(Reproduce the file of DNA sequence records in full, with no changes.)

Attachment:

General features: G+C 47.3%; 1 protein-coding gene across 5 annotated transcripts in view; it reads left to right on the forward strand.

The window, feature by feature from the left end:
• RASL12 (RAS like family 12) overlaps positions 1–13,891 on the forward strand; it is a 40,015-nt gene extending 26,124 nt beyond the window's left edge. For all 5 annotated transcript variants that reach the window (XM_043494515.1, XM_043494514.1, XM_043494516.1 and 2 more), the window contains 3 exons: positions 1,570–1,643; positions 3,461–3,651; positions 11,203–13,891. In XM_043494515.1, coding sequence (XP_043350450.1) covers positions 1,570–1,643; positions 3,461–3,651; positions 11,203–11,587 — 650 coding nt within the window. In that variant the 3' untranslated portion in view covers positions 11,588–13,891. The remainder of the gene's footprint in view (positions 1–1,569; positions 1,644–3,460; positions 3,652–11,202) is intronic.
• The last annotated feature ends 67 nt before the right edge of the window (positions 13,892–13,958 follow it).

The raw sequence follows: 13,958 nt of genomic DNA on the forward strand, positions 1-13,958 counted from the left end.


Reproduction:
General features: G+C 47.3%; 1 protein-coding gene across 5 annotated transcripts in view; it reads left to right on the forward strand.

The window, feature by feature from the left end:
• RASL12 (RAS like family 12) overlaps positions 1–13,891 on the forward strand; it is a 40,015-nt gene extending 26,124 nt beyond the window's left edge. For all 5 annotated transcript variants that reach the window (XM_043494515.1, XM_043494514.1, XM_043494516.1 and 2 more), the window contains 3 exons: positions 1,570–1,643; positions 3,461–3,651; positions 11,203–13,891. In XM_043494515.1, coding sequence (XP_043350450.1) covers positions 1,570–1,643; positions 3,461–3,651; positions 11,203–11,587 — 650 coding nt within the window. In that variant the 3' untranslated portion in view covers positions 11,588–13,891. The remainder of the gene's footprint in view (positions 1–1,569; positions 1,644–3,460; positions 3,652–11,202) is intronic.
• The last annotated feature ends 67 nt before the right edge of the window (positions 13,892–13,958 follow it).

The raw sequence follows: 13,958 nt of genomic DNA on the forward strand, positions 1-13,958 counted from the left end.